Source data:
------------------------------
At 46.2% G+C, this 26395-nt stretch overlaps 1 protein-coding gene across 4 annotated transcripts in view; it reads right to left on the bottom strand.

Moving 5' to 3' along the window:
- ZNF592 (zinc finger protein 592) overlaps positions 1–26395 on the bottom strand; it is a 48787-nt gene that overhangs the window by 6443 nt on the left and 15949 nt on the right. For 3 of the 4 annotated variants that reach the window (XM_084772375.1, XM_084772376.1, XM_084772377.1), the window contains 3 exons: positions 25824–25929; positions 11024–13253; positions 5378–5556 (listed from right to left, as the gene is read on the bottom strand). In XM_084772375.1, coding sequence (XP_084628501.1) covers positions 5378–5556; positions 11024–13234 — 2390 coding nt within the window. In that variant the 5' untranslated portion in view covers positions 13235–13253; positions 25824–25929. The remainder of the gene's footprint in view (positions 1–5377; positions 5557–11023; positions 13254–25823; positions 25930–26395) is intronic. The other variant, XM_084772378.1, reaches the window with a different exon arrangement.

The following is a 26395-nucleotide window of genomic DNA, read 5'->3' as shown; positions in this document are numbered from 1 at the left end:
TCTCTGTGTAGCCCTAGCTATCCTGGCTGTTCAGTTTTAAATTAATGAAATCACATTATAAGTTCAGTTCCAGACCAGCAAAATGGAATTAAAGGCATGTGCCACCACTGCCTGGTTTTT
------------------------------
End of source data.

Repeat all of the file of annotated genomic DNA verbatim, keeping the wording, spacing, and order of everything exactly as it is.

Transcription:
At 46.2% G+C, this 26395-nt stretch overlaps 1 protein-coding gene across 4 annotated transcripts in view; it reads right to left on the bottom strand.

Moving 5' to 3' along the window:
- ZNF592 (zinc finger protein 592) overlaps positions 1–26395 on the bottom strand; it is a 48787-nt gene that overhangs the window by 6443 nt on the left and 15949 nt on the right. For 3 of the 4 annotated variants that reach the window (XM_084772375.1, XM_084772376.1, XM_084772377.1), the window contains 3 exons: positions 25824–25929; positions 11024–13253; positions 5378–5556 (listed from right to left, as the gene is read on the bottom strand). In XM_084772375.1, coding sequence (XP_084628501.1) covers positions 5378–5556; positions 11024–13234 — 2390 coding nt within the window. In that variant the 5' untranslated portion in view covers positions 13235–13253; positions 25824–25929. The remainder of the gene's footprint in view (positions 1–5377; positions 5557–11023; positions 13254–25823; positions 25930–26395) is intronic. The other variant, XM_084772378.1, reaches the window with a different exon arrangement.

The following is a 26395-nucleotide window of genomic DNA, read 5'->3' as shown; positions in this document are numbered from 1 at the left end:
TCTCTGTGTAGCCCTAGCTATCCTGGCTGTTCAGTTTTAAATTAATGAAATCACATTATAAGTTCAGTTCCAGACCAGCAAAATGGAATTAAAGGCATGTGCCACCACTGCCTGGTTTTT